Malaysia plans sanctuary for captive tigers
(AFP) – 18 hours ago
KUALA LUMPUR — Malaysia plans to set up a large enclosed natural
habitat for captive tigers, a senior wildlife official said Friday, an
ambitious proposal that has raised concerns among conservationists.
The authorities say the reserve will provide a good home for tigers
rescued from poor living conditions, but campaigners argue the focus
should be on protecting the animals in the wild.
"It is still at the preliminary stage. It will be an enclosed area big
enough for the big cats to roam," a wildlife and national parks
department official told AFP on condition of anonymity. "Tigers in
the park will be fed and it will be a tourist attraction."
A final decision on the programme, which will be located in peninsular
Malaysia, will be made by the end of the year, the official said. The
plan was prompted by the discovery of 27 captive tigers living in poor
conditions in a zoo in southern Malacca state, the official said. He
played down fears of poachers raiding the tiger park, saying it would
be "enclosed and guarded."
But William Schaedla, regional director of TRAFFIC Southeast Asia,
which monitors trade in wildlife, urged the authorities to concentrate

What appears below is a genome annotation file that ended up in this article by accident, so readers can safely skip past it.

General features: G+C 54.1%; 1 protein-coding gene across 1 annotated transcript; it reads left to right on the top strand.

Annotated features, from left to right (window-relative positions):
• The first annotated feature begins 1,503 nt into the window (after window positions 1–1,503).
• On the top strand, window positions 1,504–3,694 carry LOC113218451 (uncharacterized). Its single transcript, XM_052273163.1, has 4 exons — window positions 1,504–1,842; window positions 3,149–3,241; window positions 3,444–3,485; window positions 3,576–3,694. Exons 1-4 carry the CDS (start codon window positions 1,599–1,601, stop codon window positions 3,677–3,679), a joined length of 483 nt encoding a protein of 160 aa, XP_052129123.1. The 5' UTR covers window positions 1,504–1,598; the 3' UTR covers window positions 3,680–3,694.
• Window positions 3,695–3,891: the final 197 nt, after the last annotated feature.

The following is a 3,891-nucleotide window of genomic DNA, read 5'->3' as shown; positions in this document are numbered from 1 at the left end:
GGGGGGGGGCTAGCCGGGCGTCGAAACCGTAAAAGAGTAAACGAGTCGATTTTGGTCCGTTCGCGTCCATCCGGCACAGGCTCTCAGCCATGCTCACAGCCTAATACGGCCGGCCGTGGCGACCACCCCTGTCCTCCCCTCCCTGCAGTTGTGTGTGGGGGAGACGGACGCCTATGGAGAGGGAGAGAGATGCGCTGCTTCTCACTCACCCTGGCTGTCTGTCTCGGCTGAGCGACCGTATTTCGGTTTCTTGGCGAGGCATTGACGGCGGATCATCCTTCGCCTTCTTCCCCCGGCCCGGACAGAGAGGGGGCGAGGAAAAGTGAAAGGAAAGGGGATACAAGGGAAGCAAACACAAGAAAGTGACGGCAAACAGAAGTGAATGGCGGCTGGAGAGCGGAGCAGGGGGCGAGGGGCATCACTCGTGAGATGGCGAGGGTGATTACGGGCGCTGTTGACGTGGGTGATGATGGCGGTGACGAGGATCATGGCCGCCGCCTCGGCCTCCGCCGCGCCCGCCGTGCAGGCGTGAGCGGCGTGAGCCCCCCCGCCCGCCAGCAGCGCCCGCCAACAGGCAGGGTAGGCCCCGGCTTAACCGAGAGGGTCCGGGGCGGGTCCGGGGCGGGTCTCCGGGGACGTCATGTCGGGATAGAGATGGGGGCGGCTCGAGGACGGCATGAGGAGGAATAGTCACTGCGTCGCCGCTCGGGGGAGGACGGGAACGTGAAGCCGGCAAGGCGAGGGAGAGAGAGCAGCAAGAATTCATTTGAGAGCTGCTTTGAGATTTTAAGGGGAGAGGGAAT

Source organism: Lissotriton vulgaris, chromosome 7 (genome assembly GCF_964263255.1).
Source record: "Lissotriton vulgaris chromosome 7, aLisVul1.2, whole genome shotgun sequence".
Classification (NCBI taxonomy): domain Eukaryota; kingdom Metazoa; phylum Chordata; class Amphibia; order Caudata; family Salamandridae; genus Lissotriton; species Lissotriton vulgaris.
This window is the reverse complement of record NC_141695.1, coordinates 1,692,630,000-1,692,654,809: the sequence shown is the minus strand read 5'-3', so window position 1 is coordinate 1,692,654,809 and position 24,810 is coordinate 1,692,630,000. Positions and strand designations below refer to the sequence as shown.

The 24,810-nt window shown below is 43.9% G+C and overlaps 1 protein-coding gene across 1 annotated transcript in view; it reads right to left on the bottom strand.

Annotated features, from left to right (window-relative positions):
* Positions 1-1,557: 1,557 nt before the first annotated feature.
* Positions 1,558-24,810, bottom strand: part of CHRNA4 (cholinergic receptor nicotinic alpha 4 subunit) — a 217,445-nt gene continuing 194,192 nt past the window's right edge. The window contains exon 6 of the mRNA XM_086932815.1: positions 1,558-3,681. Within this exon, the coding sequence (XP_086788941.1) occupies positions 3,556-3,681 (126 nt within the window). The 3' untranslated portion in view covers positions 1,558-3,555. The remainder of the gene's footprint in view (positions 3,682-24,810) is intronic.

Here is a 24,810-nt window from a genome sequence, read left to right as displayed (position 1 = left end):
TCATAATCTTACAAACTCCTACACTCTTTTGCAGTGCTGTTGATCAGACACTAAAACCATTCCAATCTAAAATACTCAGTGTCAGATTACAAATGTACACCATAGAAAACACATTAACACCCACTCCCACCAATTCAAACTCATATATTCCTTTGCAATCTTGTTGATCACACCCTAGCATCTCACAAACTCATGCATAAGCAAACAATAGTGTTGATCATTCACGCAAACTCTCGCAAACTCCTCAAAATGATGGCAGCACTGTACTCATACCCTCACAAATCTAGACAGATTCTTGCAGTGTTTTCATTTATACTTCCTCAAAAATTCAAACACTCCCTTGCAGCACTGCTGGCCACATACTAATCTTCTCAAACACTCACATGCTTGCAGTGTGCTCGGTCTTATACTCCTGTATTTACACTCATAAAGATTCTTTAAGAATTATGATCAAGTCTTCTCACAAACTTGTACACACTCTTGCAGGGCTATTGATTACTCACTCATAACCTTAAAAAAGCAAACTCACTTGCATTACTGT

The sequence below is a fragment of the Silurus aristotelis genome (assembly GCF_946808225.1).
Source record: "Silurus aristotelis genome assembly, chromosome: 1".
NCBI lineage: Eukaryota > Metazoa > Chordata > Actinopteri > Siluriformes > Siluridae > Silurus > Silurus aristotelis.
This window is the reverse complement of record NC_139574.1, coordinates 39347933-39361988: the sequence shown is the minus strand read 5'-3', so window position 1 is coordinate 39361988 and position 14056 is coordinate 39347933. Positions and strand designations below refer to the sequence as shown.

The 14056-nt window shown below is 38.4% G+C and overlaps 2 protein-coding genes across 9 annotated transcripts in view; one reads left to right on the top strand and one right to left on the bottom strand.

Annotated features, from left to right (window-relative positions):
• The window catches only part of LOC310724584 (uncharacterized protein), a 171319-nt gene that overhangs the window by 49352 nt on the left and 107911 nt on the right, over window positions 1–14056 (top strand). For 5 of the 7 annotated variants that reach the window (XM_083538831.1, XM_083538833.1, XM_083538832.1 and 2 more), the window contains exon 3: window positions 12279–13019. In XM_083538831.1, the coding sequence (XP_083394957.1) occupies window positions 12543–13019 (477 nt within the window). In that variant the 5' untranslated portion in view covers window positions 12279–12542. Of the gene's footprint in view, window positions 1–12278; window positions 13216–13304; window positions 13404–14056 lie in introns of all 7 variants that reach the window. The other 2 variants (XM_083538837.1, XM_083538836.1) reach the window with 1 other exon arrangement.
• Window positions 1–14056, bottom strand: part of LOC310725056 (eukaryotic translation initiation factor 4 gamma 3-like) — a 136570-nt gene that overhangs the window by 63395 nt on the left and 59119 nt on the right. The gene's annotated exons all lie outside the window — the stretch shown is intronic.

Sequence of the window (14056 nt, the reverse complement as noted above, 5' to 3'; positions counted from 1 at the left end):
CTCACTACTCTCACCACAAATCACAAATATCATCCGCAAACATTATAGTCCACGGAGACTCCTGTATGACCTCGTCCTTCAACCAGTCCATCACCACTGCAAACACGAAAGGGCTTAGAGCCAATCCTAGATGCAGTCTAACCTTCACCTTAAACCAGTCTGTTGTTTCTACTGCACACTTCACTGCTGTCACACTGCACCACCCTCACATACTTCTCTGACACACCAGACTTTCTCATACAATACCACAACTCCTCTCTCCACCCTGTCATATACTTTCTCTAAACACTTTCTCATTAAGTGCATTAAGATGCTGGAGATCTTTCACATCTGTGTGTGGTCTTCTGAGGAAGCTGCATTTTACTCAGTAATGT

on battling poaching rather than breeding tigers. "TRAFFIC Southeast
Asia agrees that something must be done to care for the tigers that
are casualties of poaching and conflict. However, the facilities
undertaking these efforts should avoid becoming factories for more
captive tigers," he said. "Captive tigers would not have the ability
to feed themselves or a fear of humans, and so cannot be returned to
the wild. Also, this will not prevent tiger extinction in the wild,"
Schaedla said the priority should be to protect tigers in the wild
where they still face a serious threat.
Last year WWF-Malaysia said tribesmen in Malaysia were being paid by
syndicates to trap wildlife, including critically endangered tigers,
to meet demand from China. Conservationists have called for a war on
poachers who are undermining Malaysia's ambitious goal to double its
population of wild tigers to 1,000. In the 1950s, there were as many
as 3,000 tigers in Malaysia but their numbers fell as the country
opened up more land for agriculture.
Carole's Note: Many of these places are suspected of breeding tigers
for the black market trade in their parts.
For the cats,
Carole Baskin, CEO of Big Cat Rescue
an Educational Sanctuary home
to more than 100 big cats
12802 Easy Street Tampa, FL 33625
813.493.4564 fax 885.4457
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